During the course of annual staff audits, BC credit union VanCity has discovered that staff would be more than irked if the company were to waver from their mandate of corporate social responsibility.
Ever since establishing a new statement of values in 2003, the company has been hoping to align them internally, says George Scott, vice president of marketing and strategic planning.
What the annual audit has uncovered is a high degree of staff congruence with these social values.
“What’s been remarkable is how ingrained we found they are,” says Scott. “Employee engagement with our values and organizational practices is very high, so much so that we have found that if we were to back off on our social responsibility mandate even by a tiny margin that there would be considerable backlash.”
Allowing a process of constant feedback from both members and the larger public is one way the company stays remains accountable to the community, says Scott.
Each year, VanCity holds two social audits, in an effort to elicit this feedback. A public mail survey and member survey provide important stakeholder dialogue, that Scott calls “the driver of our business.”
“It’s a measure to see if people are supporting what we do,” says Scott. “And the results inform the planning of our organization. Our board puts a lot of stake in it. It helps us to build knowledge and networks, and find out what works and what doesn’t.”
The company uses results from annual surveys to determine action plans for the following year. An action plan is given a specific target goal or improvement quotient, and a time frame. As a result of the 2001-2002 survey, VanCity developed 25 target goals with varying timelines.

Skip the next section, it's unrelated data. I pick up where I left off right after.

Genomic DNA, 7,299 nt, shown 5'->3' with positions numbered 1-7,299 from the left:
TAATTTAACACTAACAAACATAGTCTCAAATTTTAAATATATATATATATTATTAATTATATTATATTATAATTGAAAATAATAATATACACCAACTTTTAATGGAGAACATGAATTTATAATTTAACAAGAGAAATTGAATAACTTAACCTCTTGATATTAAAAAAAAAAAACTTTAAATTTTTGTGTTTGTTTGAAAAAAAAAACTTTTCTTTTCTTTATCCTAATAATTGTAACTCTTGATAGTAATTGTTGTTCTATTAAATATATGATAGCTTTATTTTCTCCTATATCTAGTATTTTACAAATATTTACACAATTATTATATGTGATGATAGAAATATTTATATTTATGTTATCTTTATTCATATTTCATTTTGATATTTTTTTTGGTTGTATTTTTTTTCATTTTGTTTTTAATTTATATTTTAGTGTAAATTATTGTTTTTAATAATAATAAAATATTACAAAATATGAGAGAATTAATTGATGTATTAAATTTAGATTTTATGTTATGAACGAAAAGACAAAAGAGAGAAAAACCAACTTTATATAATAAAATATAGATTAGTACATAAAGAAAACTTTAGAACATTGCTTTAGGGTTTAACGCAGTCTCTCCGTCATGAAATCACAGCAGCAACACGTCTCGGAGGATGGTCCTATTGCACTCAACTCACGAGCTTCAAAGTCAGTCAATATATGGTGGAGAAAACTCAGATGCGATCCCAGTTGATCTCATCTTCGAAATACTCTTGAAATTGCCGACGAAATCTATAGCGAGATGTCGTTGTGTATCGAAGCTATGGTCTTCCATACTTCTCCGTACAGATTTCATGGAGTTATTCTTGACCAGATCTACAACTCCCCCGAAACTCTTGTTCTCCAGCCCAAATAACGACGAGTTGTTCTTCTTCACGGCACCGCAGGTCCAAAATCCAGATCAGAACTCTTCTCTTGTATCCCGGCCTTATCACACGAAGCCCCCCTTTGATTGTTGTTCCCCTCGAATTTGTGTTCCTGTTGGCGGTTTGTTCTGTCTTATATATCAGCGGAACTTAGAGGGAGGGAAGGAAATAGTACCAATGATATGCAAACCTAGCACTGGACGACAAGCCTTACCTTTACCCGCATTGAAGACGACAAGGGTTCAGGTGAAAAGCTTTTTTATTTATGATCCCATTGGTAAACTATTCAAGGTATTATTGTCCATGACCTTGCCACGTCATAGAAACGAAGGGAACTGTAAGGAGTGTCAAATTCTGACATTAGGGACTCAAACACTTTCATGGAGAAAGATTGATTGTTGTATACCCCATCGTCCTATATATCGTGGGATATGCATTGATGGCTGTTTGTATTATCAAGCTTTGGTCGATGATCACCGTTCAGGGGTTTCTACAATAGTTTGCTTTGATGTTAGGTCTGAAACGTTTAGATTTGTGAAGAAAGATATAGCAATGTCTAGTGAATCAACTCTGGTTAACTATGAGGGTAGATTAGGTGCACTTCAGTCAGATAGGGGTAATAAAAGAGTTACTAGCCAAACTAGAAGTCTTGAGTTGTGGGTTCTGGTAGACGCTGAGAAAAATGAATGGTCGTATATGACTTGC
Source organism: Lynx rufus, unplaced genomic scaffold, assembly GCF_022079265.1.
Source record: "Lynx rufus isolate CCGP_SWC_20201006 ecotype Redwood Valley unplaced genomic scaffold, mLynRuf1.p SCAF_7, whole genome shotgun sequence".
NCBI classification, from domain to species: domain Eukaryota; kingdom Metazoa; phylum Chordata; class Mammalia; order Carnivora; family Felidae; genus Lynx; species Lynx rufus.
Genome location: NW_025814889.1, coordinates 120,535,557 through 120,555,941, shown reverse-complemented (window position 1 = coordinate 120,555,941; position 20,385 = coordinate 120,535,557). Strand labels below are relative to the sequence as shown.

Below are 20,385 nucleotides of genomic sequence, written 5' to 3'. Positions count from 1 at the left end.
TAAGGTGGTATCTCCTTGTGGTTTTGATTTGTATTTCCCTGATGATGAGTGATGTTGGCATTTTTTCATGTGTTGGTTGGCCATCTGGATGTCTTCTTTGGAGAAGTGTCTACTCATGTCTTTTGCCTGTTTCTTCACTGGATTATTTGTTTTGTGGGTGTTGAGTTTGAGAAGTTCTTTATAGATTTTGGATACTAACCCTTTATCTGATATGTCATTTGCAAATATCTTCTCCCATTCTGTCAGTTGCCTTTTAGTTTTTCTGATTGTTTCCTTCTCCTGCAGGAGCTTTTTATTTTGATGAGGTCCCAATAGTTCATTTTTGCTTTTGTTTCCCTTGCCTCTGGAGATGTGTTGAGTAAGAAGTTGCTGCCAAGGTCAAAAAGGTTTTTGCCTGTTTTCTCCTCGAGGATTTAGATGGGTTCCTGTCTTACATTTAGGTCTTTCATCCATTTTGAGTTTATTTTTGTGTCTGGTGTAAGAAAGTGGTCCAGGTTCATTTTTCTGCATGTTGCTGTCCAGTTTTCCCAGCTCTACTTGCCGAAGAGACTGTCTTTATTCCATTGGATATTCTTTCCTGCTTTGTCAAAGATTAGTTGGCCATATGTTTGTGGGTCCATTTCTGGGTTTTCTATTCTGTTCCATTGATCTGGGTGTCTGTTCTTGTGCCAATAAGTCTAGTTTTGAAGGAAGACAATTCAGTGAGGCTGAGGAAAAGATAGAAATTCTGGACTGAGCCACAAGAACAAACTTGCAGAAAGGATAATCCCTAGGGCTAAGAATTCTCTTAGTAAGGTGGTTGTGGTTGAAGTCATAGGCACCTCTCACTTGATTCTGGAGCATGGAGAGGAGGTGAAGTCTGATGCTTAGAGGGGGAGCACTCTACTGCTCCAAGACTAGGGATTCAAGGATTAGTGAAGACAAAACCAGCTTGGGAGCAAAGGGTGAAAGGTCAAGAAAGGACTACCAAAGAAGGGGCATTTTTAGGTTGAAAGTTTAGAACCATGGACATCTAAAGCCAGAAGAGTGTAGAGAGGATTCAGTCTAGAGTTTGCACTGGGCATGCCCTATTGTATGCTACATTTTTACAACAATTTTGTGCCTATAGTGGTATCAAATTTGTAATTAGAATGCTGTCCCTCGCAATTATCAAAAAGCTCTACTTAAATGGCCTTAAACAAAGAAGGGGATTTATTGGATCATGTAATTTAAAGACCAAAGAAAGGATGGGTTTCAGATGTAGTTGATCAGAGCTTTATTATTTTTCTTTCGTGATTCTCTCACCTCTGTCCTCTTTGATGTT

One category revolved around whether major suppliers were in line with the company’s baseline ethical policy. The stated target goal was to ensure that major suppliers were meeting VanCity’s ethical standards.
“The feedback provides particular clarity when you are making a decision on how to run your business,” says Scott.
A recent display of the company’s social values and emphasis on stakeholder engagement can be seen in its community partnerships.
One such partner, Acorn Canada, a non-government social justice organization, is currently receiving funding from VanCity to undertake a critical analysis of Canadian payday lending organizations, which the NGO claims trap low income earners into an ever-deepening and vicious circle of debt.
‘We’ve have hit it off on a range of issues,” says John Young, executive director of Acorn Canada. “They put their money where the mouth is regularly. It’s a natural partnership - we’re good allies.”